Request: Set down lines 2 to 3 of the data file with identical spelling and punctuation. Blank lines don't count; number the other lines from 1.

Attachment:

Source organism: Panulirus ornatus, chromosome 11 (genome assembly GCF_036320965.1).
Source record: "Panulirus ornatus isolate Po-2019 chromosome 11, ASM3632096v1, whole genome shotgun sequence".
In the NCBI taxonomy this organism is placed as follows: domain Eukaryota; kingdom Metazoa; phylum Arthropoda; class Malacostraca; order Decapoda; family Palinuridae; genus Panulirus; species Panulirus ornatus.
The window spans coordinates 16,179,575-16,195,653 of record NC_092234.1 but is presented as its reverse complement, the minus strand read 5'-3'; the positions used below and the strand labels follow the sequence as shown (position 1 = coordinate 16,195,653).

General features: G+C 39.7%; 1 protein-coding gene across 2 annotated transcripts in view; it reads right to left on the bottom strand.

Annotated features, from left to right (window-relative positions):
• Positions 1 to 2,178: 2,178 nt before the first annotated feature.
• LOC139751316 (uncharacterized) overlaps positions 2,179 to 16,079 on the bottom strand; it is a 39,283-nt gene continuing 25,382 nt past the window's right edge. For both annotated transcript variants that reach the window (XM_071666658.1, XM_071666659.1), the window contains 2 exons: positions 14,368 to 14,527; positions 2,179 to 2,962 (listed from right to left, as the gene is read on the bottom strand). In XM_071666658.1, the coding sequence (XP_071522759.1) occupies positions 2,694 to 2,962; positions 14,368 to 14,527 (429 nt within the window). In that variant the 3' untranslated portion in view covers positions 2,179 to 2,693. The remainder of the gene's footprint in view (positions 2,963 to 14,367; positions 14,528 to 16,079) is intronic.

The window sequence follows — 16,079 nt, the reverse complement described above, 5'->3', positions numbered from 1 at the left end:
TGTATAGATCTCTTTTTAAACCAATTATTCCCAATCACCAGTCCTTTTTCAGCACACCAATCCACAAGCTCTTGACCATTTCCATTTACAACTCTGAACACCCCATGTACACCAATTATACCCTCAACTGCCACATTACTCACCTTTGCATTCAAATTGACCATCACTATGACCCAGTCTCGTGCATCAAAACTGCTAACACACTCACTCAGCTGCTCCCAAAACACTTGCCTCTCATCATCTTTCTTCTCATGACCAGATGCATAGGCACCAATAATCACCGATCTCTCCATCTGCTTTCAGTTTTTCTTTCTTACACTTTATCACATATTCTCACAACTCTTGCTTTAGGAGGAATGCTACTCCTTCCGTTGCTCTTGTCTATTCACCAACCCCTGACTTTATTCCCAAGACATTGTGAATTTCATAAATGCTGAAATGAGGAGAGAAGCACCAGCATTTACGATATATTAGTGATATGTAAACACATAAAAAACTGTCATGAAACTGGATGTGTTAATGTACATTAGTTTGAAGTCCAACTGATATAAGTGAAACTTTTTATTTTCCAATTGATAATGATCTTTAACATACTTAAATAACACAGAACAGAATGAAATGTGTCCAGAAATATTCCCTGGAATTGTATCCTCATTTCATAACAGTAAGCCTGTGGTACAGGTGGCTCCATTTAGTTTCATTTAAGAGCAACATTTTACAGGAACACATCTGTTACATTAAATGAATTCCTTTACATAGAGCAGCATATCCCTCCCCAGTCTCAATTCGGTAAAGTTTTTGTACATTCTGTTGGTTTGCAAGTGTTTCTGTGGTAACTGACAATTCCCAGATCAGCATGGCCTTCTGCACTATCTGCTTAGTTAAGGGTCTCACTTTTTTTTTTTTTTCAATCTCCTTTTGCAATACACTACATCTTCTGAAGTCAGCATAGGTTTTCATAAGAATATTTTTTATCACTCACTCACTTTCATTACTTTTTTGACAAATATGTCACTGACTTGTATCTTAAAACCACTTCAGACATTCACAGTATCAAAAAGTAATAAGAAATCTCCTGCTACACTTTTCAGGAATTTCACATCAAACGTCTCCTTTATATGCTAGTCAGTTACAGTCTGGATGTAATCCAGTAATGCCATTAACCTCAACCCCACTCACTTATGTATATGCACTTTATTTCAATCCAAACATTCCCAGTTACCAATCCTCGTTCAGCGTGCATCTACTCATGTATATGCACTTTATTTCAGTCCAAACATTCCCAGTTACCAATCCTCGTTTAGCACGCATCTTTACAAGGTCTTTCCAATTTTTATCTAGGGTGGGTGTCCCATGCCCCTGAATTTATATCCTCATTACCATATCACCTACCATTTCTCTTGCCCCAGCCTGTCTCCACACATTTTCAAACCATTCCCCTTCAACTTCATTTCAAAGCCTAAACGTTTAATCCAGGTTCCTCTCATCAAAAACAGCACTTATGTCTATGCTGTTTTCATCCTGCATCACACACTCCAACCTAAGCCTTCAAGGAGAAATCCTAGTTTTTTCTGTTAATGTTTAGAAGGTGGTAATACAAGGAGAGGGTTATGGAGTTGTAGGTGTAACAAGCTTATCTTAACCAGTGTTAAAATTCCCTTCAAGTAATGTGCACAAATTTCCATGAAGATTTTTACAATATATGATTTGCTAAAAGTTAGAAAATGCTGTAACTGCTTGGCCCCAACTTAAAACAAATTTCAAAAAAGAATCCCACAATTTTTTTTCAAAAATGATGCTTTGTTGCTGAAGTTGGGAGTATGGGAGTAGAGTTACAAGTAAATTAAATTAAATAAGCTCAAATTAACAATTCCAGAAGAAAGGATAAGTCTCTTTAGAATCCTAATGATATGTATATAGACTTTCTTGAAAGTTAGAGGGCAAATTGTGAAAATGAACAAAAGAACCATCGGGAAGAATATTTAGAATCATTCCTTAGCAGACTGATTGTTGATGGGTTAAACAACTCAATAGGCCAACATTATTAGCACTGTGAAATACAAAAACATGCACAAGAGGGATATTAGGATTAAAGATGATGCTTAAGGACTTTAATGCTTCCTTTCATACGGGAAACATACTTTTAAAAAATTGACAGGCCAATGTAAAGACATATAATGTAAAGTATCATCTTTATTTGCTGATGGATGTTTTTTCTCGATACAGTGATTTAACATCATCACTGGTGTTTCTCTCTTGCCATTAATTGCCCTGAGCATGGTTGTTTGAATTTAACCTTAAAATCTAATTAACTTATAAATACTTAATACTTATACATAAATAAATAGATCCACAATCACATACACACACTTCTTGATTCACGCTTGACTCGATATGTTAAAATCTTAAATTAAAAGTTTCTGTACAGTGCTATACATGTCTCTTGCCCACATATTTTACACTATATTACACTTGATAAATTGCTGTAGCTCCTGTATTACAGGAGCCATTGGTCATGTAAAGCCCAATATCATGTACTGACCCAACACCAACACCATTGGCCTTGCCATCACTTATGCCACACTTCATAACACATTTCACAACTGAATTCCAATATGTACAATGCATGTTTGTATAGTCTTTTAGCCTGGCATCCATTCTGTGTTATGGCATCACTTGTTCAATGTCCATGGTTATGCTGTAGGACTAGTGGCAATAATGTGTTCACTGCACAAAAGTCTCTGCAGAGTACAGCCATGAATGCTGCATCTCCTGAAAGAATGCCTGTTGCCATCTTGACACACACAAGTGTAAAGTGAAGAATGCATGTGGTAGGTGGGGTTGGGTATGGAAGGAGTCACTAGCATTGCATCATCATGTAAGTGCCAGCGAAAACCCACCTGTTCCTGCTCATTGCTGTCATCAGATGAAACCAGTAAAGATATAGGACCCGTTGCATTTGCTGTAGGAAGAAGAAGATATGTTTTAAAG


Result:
Source record: "Panulirus ornatus isolate Po-2019 chromosome 11, ASM3632096v1, whole genome shotgun sequence".
In the NCBI taxonomy this organism is placed as follows: domain Eukaryota; kingdom Metazoa; phylum Arthropoda; class Malacostraca; order Decapoda; family Palinuridae; genus Panulirus; species Panulirus ornatus.